Day 102, Year 2: Day 2 of Passage to Vanuatu
Date and Time: Saturday, August 4, 2007; 1730 Fiji Time
Weather: Winds ESE 20 Knots; Sunny Day with Temps in the Upper-70’s
Latitude: S 18 degrees 42.845 minutes
Longitude: E 174 degrees 29.439 minutes
Miles to Go: 287 (We have come 188.)
Location: Passage from Lautoka, Fiji to Port Resolution, Tanna Island, Vanuatu

When I booted my computer to start writing this log, the first thing I saw was the screen saver picture of our beautiful grand baby Sam. That always makes me smile. And then the little pop-up at the bottom of the screen came up that says “wireless network unavailable” here. Now that made me laugh. I talked back to the computer and agreed that indeed, there is no wireless connection out here. Then I got worried. Maybe I’ve been out here too long. Talking to a computer doesn’t seem quite right!

At 2200 last night, the bulging half moon rose giving us light for our first night of passage. When it rose out of the sea, it was right behind us and I kept thinking someone had left the back porch light on. With the rising moon, the winds settled a bit. They went from thirty-something to twenty-something which gave us a much smoother ride. I’m using the word “smoother” only to indicate that we were no longer wildly rockin’ and rollin’. The bucking bronco had been tamed just a little. Our
boat speed was reduced from 7 plus knots to 6 plus knots. When we first exited the pass leading out of Fiji waters, we were going so fast the GPS was saying we would arrive in Vanuatu in 58 hours. As the evening went on, it went to 68 hours and settled out at 72 hours to go. Of course, that was last night. We have slowed down a bit and are now sailing head downwind with a double-reefed mainsail and full headsail poled out to starboard. We are now averaging about 6 knots, and at this current speed,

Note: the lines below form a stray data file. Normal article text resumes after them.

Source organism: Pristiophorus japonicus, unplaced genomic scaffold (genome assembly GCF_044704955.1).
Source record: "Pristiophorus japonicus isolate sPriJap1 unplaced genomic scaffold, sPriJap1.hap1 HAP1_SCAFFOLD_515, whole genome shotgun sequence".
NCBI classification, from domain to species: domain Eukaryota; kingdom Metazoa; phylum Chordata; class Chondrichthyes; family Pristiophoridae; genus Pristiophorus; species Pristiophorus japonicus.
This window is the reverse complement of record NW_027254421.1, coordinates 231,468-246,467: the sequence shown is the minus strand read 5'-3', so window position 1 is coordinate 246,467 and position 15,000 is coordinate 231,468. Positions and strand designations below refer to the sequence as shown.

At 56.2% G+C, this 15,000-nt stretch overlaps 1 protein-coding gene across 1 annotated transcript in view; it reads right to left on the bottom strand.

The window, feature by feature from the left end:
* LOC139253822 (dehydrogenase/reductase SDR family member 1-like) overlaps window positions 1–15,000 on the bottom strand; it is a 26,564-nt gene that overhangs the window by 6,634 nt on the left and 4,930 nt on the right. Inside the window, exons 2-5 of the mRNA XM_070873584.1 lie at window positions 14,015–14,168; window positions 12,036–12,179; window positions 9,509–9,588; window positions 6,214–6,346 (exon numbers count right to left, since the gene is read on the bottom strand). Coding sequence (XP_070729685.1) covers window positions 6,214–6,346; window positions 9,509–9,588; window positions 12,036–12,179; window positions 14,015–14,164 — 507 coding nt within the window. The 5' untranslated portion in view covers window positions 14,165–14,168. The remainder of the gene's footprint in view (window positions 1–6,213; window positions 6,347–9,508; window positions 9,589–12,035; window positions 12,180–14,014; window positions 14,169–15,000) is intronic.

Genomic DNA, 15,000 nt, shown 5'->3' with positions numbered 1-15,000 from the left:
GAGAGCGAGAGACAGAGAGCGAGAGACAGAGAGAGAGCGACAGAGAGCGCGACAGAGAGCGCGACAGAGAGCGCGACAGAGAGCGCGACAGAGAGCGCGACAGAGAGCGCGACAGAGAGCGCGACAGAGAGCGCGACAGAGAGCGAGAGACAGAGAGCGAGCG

we now have 68 hours and 28 minutes to go to reach Port Resolution on Tanna Island. You might ask, just where is this place? I have been asking myself the same question. So I started reading last night.

If you want to read a funny travel book about Vanuatu and Fiji, get a copy of J. Marteen Troost’s “Getting Stoned with Savages: A Trip Through the Islands of Fiji and Vanuatu.” I think I mentioned this when Mark was reading the book a couple of weeks ago. I started reading it last night and you really can’t read a page without a good laugh. I keep checking what Troost is saying against what is written in the Lonely Planet guide and both seem to agree. Vanuatu is a country of 80 small islands,
altogether the size of Connecticut. It sits right on the Pacific Ring of Fire where two major tectonic plates meet. Right now, the Pacific techtonic plate is being forced up and over the Indo-Australian plate resulting in frequent earth quakes and volcanic eruptions in Vanuatu’s nine active volcanoes. Vanuatu’s 83 islands stretch from near near New Guina in the north to New Caledonia in the south. Many people here still live according to kastom (custom) where grass skirts and nambas (leaves) are
the only covering. I love Troot’s description of the big nambas and little nambas. You’ve just got to get the book and read it. Vanuatu is also a land of magic and sorcery and kava. Not kava as we know it from Fiji, but really, really strong kava. It still tastes the same, so I guess I’ll avoid that like the plague. Every village speaks their own language, so they have devised a pigeon English language mixed with French called Bislama. Do you have . . .? is “Yu gat . . .?” Thank you is “tank
yu (tumas)–very much.” Excuse me is “skiusmi.” Learning Bislami will be fun or maybe just funny. And pigs are still money here. This is the land of the pigs with curved tusks. Still today a boar with a full-circle tusk is worth up to 40,000 Vatu or about $600 US dollars. There are even magic rocks in Vanuatu. This is going to be quite an experience.

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Day 103, Year 2: Day 3 of Passage to Vanuatu
Day 101, Year 2: Flying Out of Fiji